Ryan Oprea holds the Maxwell C. and Mary Pellish Chair in Economics and is also the Director of the Laboratory for the Integration of Theory and Experiments (LITE). He has been on the faculty at UCSB since 2013. Prior to coming to UCSB, he was Associate Professor of Economics at the University of British Columbia (2011-2013) and at the University of California Santa Cruz (2016-2011). Professor Oprea is an Associate Editor at the American Economic Review, Games and Economic Behavior and Experimental Economics. He serves on the executive committee of the Economic Science Association, the SAGE Center for the Study of the Mind and is a founding board member of the Foundations Institute.
Professor Oprea uses controlled laboratory experiments to evaluate and improve the predictive and explanatory power of economic theory.
His current research is focused on understanding how complexity shapes human behavior. While Economists have long recognized that humans are only boundedly rational and fail to reliably optimize when decision environments are complex, they know surprisingly little about why and how. Understanding what makes behavioral rules and social rules complex for humans to understand and implement may help them to design better policies and institutions and allow them to better predict and understand human social and economic behavior.
Much of Professor Oprea's prior research has been focused on how people make decisions in complex dynamic environments and how these decision rules lead to unintended aggregate outcomes. One of his long run prior agendas was aimed at understanding how the nature of strategic interaction is influenced by the continuity of the flow of time.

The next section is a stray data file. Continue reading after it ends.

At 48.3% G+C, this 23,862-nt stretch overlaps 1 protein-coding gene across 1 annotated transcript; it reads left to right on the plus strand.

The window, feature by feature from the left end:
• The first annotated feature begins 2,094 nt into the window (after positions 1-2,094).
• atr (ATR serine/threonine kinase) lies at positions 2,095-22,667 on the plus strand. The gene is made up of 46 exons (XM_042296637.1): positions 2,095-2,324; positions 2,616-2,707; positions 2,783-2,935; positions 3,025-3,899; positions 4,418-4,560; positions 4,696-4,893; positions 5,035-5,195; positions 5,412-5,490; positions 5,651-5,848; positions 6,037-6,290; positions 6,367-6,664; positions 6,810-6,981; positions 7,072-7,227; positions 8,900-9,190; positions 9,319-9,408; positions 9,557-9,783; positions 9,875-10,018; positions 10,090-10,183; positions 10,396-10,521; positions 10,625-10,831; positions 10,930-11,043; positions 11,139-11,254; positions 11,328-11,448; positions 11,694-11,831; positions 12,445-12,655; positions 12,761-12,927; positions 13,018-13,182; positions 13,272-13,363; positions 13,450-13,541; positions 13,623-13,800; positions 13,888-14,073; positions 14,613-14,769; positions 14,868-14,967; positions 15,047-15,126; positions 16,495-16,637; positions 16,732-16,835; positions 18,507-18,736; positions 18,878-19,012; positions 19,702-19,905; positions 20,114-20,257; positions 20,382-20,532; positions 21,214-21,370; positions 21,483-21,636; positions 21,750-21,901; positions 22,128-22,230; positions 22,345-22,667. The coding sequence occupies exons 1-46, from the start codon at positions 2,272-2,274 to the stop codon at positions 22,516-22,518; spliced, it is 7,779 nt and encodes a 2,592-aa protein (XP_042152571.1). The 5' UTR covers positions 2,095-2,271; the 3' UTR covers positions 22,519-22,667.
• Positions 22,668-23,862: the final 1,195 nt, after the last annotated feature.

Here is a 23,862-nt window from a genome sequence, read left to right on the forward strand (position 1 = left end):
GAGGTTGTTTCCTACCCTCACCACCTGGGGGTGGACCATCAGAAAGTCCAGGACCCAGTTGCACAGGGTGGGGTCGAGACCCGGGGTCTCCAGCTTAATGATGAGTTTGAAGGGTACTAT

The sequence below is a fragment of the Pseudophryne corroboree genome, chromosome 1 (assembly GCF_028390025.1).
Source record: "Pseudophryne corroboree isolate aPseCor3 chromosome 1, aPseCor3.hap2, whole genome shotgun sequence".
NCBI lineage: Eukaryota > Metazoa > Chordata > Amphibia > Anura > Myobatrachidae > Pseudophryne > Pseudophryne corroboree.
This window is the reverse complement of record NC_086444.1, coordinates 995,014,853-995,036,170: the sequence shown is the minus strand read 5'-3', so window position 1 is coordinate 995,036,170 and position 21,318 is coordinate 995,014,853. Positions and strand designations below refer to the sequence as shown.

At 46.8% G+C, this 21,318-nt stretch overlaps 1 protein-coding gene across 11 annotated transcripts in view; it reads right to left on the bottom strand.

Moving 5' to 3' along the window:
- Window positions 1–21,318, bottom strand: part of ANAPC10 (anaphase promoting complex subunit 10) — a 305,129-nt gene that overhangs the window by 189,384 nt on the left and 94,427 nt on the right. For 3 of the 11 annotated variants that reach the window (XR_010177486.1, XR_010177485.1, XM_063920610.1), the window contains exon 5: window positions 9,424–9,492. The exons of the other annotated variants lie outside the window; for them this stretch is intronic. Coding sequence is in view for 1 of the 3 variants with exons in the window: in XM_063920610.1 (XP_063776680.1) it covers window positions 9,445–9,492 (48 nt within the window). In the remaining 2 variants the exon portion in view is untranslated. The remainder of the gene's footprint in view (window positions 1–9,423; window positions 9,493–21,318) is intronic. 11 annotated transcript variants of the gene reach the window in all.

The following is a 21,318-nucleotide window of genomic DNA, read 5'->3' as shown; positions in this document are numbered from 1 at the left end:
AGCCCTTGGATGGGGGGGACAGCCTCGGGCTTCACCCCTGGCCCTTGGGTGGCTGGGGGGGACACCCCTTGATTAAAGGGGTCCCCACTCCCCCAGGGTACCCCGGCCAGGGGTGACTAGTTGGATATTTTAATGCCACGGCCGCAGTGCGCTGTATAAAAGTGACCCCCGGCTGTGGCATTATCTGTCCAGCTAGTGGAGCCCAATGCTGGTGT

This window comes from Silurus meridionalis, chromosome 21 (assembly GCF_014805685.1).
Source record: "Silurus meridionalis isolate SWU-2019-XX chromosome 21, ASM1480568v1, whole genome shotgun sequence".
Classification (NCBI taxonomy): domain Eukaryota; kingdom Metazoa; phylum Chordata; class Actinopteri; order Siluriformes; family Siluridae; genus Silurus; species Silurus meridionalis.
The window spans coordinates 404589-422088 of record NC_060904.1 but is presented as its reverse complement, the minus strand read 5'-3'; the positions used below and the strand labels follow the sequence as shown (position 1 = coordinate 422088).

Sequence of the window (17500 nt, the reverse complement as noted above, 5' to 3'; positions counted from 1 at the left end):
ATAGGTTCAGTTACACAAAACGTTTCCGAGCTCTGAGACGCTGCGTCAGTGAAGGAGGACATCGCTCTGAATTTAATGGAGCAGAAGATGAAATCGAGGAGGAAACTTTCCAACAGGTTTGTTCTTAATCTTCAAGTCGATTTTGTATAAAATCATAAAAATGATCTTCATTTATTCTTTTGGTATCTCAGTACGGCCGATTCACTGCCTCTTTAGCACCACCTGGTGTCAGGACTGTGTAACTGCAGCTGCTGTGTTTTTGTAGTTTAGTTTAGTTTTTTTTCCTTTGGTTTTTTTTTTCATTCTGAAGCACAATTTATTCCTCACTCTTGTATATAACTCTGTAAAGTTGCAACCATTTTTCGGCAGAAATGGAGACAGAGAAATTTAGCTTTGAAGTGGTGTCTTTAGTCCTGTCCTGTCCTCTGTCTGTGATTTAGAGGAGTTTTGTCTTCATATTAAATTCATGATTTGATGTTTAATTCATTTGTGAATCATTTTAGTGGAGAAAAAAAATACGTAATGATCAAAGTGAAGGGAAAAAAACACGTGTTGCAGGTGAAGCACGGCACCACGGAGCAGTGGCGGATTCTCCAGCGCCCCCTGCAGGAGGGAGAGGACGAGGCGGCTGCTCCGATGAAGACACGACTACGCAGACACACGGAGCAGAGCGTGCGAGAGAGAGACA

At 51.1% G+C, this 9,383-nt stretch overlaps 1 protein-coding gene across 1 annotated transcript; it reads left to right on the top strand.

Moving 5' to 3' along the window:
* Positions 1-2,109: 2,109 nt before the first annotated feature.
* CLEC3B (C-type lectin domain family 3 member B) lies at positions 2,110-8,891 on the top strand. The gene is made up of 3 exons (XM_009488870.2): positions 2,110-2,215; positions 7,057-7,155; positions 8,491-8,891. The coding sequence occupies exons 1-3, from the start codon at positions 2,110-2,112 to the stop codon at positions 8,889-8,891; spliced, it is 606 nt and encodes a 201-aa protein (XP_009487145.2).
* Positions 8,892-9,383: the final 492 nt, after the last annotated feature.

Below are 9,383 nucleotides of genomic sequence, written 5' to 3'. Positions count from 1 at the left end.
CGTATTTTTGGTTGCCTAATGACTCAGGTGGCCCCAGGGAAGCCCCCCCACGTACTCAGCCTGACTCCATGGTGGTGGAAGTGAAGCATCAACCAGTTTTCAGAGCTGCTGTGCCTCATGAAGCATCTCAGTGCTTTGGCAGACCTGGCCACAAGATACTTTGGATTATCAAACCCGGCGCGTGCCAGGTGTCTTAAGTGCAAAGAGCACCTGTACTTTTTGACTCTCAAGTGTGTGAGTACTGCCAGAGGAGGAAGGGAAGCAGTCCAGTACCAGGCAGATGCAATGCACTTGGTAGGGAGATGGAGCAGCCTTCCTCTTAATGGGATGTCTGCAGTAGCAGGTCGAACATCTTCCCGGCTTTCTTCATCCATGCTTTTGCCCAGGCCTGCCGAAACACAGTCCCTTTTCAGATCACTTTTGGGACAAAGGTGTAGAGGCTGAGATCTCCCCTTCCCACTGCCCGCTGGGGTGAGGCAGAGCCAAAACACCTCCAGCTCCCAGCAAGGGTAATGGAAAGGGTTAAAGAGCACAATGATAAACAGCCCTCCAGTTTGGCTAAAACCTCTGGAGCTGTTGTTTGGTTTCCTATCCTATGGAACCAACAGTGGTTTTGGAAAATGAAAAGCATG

Oprea, R. "What Makes a Rule Complex," forthcoming American Economic Review
Calford, E. and Oprea, R. “Continuity, Inertia and Strategic Uncertainty: A Test of the Theory of Continuous Time Games,” Econometrica, 2017, 85(3): 915-935.
Oprea, R. Survival Versus Profit Maximization in a Dynamic Stochastic Experiment,” Econometrica, 2014, 82(6): 2225-2255.
Friedman, D. and Oprea, R. “A Continuous Dilemma,” American Economic Review, 2012, 102:1, 337-363.
Crockett, S., Oprea, R., Plott, C. “Extreme Walrasian Dynamics: The Gale Example in the Lab,” American Economic Review, 2011, 101:7, 3196-3220.
Anderson, S., Friedman, D. and Oprea, R. “Preemption Games: Theory and Experiment,” American Economic Review, 2010, 100:4, 1778-1803.
Oprea, R., Friedman, D., Anderson, S. “Learning to Wait: A Laboratory Investigation,” Review of Economic Studies, 2009,76:3, 1103-1124.